June 9, 2008

Market Comments for June 9, 2008

1) Lehman announced a Q2 loss of $2.8 billion, far worse than expected, and a highly dilutive common and preferred fund raising of $6 billion. ??This is Lehman’s second $6 billion fund raising in two months. The stock dropped an immediate 12%. Moody’s downgraded the company yet again. The company is raising money they said they didn’t need as recently as last week to cover losses they said they didn’t have. At this point chairman Dick Fuld and CFO Erin Callan have lost all credibility. Even if they survive in their present form, the reduced leverage means they will be making a lot fewer profits in the future. One of the biggest buyers of the new issue was the New Jersey state pension fund, where Governor John Corzine is the former head of Goldman Sachs.

2) The corn crop is in trouble, prices hitting an all time high of $6.50/bushel. The Midwest has had unusually cool weather this summer and huge storms have destroyed crops in Iowa. This is driving down yields/acre nationally which are now expected to fall 7% YOY. With the relentless demand for ethanol prices could hit $7.50/bushel this summer. Please recall my April 13 recommendation to buy corn at $5.80.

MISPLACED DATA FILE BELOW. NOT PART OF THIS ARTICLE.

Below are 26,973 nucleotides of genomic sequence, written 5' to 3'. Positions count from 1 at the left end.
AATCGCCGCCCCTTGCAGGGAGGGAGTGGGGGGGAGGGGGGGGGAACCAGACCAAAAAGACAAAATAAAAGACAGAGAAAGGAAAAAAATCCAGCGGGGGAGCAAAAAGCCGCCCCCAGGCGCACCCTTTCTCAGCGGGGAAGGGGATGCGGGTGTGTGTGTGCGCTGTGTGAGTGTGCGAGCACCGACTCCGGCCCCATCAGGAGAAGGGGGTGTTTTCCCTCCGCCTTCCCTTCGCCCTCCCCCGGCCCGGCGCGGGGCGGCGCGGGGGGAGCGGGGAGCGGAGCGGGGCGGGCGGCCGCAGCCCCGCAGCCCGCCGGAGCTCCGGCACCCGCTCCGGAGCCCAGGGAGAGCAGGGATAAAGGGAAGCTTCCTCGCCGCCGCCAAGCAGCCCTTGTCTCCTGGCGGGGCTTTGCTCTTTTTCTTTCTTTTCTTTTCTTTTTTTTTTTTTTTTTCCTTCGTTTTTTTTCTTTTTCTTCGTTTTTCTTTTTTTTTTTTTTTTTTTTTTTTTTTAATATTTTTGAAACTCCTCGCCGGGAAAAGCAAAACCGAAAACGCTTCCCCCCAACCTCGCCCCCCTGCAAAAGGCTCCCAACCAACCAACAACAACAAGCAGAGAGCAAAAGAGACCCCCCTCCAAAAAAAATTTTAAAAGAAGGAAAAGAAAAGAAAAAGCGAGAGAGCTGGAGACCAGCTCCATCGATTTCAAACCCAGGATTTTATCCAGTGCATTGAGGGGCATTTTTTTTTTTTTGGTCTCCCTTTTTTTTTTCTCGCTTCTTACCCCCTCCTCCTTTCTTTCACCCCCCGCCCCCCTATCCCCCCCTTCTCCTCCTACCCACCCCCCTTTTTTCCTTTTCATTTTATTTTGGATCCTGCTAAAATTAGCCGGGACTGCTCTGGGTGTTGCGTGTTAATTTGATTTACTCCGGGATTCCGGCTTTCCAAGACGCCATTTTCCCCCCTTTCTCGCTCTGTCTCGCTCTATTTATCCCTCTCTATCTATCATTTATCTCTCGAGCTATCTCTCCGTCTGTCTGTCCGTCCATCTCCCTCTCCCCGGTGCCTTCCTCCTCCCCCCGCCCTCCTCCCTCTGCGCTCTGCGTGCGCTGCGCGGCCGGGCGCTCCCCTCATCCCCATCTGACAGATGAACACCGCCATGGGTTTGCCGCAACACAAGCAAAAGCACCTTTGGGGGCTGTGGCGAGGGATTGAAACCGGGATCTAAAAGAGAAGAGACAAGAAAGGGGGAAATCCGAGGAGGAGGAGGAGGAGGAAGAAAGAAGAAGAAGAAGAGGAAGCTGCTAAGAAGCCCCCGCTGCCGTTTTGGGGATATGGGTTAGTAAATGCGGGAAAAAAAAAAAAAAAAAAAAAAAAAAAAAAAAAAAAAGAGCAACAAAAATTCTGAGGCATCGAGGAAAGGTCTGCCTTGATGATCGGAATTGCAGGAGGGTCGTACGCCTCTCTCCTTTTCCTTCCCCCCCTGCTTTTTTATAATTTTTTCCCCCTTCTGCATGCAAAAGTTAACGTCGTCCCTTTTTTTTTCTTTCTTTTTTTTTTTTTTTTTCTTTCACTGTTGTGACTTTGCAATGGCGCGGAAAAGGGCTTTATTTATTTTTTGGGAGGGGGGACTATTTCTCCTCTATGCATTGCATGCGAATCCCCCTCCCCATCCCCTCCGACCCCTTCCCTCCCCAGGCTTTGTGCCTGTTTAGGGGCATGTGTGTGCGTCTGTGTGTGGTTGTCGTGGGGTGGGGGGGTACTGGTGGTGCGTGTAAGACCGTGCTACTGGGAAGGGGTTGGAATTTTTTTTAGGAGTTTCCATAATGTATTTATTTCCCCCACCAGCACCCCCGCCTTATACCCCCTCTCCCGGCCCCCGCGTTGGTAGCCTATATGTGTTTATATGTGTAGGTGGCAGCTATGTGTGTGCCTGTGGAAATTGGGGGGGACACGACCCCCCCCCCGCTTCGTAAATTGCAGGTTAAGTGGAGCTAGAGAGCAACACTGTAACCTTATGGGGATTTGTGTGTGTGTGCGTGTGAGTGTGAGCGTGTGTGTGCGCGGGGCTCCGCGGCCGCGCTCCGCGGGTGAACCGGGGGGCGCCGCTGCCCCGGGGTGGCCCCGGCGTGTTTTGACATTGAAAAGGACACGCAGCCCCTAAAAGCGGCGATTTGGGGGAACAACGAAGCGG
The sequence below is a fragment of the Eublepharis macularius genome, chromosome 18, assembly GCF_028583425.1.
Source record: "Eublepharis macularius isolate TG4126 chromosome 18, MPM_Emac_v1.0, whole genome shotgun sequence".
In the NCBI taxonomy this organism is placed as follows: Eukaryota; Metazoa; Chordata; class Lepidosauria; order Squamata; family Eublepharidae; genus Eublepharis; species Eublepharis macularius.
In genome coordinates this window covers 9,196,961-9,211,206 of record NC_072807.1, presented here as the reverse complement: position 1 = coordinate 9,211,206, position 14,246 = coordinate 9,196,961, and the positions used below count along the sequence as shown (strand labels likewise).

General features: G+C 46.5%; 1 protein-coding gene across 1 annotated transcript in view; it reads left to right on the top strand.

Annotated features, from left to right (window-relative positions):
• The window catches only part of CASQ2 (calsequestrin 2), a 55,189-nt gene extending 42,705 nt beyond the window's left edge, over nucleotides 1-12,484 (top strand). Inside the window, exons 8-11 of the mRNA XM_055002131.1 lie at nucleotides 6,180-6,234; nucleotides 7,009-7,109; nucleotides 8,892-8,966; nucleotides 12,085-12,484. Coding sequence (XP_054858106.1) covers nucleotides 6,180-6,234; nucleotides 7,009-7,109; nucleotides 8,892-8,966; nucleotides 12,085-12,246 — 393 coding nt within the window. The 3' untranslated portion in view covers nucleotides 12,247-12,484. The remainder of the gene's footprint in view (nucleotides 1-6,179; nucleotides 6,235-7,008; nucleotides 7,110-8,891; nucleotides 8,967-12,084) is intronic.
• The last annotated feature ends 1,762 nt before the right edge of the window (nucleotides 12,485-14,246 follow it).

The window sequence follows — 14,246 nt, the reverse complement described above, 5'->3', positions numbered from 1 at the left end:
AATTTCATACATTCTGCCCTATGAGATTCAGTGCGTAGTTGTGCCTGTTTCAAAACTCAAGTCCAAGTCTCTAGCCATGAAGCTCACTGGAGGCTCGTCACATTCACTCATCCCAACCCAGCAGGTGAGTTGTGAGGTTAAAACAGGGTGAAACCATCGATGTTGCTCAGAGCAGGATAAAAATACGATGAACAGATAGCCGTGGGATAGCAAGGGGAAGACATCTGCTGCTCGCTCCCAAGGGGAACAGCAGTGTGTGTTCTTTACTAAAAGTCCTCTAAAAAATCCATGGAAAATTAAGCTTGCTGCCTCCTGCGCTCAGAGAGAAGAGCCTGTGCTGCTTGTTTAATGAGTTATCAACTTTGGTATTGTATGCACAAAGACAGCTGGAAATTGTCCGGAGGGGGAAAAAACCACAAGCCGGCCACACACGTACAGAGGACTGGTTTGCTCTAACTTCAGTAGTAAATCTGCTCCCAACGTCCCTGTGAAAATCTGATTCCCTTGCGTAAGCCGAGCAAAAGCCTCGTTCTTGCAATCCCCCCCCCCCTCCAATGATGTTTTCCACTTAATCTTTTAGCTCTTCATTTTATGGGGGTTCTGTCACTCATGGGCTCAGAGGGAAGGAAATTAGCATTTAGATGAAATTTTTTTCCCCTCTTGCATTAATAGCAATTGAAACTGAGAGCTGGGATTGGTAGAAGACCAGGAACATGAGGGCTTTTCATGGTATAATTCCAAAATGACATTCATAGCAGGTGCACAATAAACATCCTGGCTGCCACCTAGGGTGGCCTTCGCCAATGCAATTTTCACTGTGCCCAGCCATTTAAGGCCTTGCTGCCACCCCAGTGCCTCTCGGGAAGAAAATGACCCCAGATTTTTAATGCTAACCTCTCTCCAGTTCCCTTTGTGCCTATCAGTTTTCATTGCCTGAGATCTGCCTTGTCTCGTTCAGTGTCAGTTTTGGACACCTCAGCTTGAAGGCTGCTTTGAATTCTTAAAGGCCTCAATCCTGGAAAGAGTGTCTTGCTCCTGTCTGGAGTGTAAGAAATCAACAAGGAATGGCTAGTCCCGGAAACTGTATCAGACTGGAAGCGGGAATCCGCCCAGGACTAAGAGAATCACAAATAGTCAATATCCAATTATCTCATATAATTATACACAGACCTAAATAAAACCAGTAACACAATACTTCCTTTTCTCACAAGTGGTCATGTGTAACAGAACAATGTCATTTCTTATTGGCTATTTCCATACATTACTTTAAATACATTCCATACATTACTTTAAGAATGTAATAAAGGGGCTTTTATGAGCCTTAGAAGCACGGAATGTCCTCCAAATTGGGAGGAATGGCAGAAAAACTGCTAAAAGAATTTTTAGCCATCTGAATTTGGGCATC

3) McDonalds saw a 7.7% increase in same store sales in May. People are clearly moving down market in their eating habits to save money.

4) Friday’s $11 price increase in crude alone will add $4 billion to US airlines’ annual fuel bill.

5) Pending home sales for April rose an unexpected 6.3%, but still fell 13.1% YOY. The largest gain was in the West, where the biggest price falls have occurred. The bargain hunters are out!


There is increasing talk of a ‘W’ shaped recession. Although only half of the stimulus checks have been sent, all have been spent. To refresh your knowledge of the recessionary alphabet:

V- is a sharp contraction of the economy followed by a sharp recovery.
W- is a double dip recession where the economy bounces along a bottom.
U-is a long deep recession followed by a slow recovery.
L-Is a sharp contraction followed by no recovery. Think Japan in the nineties. There are people out there arguing the ‘L’ case for the US.